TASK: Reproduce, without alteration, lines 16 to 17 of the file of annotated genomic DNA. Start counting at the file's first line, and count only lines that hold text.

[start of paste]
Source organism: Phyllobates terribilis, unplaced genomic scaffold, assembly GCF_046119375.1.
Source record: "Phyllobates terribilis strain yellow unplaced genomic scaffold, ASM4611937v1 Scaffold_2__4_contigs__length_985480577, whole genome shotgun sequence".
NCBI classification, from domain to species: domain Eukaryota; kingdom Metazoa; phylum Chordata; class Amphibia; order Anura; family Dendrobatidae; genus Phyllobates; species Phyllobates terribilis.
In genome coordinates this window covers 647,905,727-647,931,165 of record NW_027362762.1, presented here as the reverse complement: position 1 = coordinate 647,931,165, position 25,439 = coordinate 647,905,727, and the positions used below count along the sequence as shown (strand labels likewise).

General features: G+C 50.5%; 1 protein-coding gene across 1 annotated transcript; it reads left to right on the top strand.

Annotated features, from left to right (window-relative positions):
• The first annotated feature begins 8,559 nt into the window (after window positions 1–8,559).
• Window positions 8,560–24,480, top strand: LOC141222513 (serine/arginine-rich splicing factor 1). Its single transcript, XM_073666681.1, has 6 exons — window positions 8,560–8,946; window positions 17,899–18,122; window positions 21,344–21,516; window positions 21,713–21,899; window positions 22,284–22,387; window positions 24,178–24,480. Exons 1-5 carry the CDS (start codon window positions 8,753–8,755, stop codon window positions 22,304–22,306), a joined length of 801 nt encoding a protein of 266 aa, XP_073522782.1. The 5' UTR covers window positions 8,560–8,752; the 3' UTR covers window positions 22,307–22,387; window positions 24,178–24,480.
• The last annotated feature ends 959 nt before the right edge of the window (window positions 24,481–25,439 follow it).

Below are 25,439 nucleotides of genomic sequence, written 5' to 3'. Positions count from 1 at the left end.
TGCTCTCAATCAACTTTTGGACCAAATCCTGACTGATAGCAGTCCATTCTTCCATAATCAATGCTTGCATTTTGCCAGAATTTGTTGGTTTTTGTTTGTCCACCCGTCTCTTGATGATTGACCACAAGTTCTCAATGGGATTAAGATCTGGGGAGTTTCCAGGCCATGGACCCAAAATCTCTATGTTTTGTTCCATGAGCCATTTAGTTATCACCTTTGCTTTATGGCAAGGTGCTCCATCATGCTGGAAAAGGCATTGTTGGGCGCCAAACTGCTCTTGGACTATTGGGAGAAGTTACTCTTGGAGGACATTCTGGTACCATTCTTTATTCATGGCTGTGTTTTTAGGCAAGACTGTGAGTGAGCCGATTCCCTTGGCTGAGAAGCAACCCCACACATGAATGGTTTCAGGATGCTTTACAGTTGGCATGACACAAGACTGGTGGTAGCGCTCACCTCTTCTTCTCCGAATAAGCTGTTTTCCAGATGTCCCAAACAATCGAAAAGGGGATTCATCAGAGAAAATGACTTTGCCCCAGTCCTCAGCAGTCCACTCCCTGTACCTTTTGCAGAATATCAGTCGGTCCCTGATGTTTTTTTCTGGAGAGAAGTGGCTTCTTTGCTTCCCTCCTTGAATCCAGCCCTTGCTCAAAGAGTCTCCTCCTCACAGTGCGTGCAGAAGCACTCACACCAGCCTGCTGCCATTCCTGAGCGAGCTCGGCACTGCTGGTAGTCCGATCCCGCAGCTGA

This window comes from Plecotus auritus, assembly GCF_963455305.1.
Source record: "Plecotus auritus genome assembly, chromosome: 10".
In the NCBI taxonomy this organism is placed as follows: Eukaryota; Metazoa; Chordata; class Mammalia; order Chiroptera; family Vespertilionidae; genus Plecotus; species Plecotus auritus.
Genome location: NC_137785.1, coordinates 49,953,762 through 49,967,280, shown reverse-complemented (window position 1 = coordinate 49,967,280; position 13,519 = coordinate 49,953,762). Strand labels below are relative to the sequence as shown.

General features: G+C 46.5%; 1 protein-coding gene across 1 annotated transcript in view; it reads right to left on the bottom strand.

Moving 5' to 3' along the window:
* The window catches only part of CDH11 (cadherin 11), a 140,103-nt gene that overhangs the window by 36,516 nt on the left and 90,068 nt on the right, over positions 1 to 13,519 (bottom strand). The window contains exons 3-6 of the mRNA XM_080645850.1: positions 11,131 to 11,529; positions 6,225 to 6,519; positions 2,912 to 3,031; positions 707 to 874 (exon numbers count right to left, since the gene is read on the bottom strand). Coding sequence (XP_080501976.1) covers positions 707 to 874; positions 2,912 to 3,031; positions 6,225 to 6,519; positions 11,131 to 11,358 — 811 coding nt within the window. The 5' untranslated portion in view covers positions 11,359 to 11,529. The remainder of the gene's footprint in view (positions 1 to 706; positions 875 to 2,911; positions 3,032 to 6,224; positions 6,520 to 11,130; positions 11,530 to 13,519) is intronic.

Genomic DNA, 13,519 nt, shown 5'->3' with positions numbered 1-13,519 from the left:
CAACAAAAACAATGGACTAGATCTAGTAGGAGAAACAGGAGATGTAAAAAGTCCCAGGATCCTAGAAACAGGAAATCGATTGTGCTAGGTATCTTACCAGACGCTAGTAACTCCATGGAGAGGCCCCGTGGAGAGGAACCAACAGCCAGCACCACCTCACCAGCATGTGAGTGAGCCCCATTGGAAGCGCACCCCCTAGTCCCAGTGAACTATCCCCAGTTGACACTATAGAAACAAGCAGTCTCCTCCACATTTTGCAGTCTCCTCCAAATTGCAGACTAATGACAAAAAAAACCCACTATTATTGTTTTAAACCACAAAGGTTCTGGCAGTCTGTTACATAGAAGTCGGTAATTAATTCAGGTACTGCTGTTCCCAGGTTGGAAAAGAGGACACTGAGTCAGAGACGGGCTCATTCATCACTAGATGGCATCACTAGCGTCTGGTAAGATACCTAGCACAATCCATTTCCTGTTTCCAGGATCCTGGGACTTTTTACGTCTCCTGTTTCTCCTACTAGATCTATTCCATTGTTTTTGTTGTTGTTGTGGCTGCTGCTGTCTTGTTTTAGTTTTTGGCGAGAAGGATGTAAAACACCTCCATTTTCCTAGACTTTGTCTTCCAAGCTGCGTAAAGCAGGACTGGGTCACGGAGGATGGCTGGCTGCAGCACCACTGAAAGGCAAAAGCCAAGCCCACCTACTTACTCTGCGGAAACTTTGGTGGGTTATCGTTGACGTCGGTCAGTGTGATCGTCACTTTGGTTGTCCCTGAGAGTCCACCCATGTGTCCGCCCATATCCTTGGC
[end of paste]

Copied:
General features: G+C 46.5%; 1 protein-coding gene across 1 annotated transcript in view; it reads right to left on the bottom strand.

Moving 5' to 3' along the window: